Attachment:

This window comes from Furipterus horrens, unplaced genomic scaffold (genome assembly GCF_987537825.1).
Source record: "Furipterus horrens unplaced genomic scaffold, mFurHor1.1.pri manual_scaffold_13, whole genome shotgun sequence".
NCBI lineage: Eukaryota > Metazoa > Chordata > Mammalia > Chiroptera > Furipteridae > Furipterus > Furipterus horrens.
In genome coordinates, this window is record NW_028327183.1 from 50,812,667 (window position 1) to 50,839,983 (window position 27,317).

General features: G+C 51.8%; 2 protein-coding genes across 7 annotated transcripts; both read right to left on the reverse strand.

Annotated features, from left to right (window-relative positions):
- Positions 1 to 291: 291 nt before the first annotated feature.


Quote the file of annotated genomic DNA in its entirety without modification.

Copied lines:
This window comes from Furipterus horrens, unplaced genomic scaffold (genome assembly GCF_987537825.1).
Source record: "Furipterus horrens unplaced genomic scaffold, mFurHor1.1.pri manual_scaffold_13, whole genome shotgun sequence".
NCBI lineage: Eukaryota > Metazoa > Chordata > Mammalia > Chiroptera > Furipteridae > Furipterus > Furipterus horrens.
In genome coordinates, this window is record NW_028327183.1 from 50,812,667 (window position 1) to 50,839,983 (window position 27,317).

General features: G+C 51.8%; 2 protein-coding genes across 7 annotated transcripts; both read right to left on the reverse strand.

Annotated features, from left to right (window-relative positions):
- Positions 1 to 291: 291 nt before the first annotated feature.